Percutaneous radiofrequency lumbar facet denervation has been in use as a treatment for intractable, mechanical low back pain for over 2 decades. A number of case series have been reported with high rates of success in selected patients; however, there has been limited objective outcome assessment, long-term follow-up, and analysis of prognostic factors. We have reviewed our experience with diagnostic lumbar facet blocks and percutaneous radiofrequency denervation at a mean follow-up interval of 3.2 years. Long-term outcome has been assessed by disinterested third party interview. Of 82 patients selected for these procedures, 56 had undergone prior low back surgery. Following diagnostic medial branch posterior primary ramus blocks, 42 reported at least 50% relief of pain and proceeded to radiofrequency denervation. Forty-five percent of patients undergoing denervation reported at least 50% relief of pain at long-term follow-up. Among the 40 patients who only underwent temporary blocks, 13% reported relief (i.e., spontaneous improvement or placebo effect) by at least 50% at long-term follow-up). By multivariate statistical analysis, patients undergoing bilateral blocks for bilateral or axial symptoms were significantly more likely to achieve temporary relief, and to proceed to permanent denervation. There was no difference, however, between the long-term results of bilateral denervation for bilateral or axial pain and those of unilateral denervation for unilateral pain. There was no significant difference in the rate of response between the 56 patients who had undergone prior lumbosacral spine surgery and the 26 who had not. There were no complications from the procedure. Percutaneous radiofrequency lumbar facet denervation has a moderate overall long-term yield, with no morbidity in our experience, and so remains a clinically useful technique in properly selected patients. Diagnostic blocks, used routinely in patient selection, may lack specificity in predicting long-term-response to denervation.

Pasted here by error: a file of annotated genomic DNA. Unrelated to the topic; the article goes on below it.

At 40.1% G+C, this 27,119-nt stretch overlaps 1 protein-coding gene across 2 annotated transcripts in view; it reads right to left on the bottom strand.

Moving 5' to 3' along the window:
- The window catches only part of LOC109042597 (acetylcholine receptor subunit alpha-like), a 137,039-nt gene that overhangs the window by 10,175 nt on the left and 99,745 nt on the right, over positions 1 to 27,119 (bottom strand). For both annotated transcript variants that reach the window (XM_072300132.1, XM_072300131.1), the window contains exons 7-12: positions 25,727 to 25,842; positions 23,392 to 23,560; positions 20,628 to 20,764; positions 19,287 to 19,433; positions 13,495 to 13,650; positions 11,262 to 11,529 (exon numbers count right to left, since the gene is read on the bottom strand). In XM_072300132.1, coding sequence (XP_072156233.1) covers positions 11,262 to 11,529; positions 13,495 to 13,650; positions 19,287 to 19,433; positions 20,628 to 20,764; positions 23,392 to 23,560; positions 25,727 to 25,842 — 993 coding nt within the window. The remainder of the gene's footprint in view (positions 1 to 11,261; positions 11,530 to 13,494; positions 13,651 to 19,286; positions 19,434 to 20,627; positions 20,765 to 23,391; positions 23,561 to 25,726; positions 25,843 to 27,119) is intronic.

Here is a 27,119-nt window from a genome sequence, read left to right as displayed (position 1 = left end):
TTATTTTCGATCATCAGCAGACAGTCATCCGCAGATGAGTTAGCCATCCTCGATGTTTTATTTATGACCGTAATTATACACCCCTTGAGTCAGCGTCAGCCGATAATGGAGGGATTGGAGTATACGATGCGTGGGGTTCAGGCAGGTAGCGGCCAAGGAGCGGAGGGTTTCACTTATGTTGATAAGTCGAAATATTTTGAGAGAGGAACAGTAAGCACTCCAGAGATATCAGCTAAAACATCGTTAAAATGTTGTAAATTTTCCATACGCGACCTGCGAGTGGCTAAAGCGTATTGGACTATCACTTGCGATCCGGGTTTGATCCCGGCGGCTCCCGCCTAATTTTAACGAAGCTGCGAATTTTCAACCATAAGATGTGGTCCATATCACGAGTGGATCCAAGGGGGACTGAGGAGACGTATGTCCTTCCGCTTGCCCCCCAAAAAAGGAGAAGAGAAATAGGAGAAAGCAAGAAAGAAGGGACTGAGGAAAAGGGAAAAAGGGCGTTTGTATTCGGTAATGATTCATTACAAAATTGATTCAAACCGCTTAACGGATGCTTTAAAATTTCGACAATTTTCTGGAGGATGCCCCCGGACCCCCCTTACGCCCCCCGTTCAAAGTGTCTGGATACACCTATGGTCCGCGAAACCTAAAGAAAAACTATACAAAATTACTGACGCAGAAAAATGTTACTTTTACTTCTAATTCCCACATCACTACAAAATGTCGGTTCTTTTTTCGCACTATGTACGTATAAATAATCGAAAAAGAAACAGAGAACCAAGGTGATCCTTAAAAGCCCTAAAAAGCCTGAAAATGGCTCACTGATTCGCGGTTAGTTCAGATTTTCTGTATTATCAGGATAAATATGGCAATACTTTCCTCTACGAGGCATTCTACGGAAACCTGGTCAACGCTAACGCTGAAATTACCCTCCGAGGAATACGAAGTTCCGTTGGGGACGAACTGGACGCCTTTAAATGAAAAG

- Low back pain
- Lumbar facet joint
ASJC Scopus subject areas
- Clinical Neurology
- Anesthesiology and Pain Medicine